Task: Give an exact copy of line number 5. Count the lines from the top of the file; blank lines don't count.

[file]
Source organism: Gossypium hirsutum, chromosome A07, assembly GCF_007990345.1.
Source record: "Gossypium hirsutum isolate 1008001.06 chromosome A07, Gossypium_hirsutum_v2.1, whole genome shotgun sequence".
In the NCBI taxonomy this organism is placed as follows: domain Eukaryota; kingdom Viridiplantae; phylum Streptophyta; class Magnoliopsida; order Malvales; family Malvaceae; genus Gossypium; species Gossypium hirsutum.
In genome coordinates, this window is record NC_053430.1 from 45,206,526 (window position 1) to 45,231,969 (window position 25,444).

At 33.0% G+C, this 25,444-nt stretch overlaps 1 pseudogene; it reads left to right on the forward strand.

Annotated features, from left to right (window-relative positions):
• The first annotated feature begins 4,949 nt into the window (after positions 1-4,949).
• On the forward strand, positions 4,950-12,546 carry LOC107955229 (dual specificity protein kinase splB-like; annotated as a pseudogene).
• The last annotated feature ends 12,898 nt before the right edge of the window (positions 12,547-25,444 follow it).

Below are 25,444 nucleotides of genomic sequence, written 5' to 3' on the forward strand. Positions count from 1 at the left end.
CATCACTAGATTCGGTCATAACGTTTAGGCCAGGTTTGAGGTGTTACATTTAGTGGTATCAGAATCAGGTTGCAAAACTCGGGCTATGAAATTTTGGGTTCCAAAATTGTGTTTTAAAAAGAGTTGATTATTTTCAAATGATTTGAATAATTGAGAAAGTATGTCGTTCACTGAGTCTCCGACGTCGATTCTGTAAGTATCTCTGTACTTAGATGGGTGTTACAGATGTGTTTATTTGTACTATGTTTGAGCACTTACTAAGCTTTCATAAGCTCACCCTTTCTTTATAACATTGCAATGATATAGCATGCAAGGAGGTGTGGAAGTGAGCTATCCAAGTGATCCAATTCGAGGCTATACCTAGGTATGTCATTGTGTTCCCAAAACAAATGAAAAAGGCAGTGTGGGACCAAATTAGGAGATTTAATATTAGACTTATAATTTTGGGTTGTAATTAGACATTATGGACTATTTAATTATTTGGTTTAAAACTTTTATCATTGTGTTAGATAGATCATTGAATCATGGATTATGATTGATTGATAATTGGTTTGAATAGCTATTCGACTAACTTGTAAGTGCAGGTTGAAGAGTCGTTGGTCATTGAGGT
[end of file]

At 33.0% G+C, this 25,444-nt stretch overlaps 1 pseudogene; it reads left to right on the forward strand.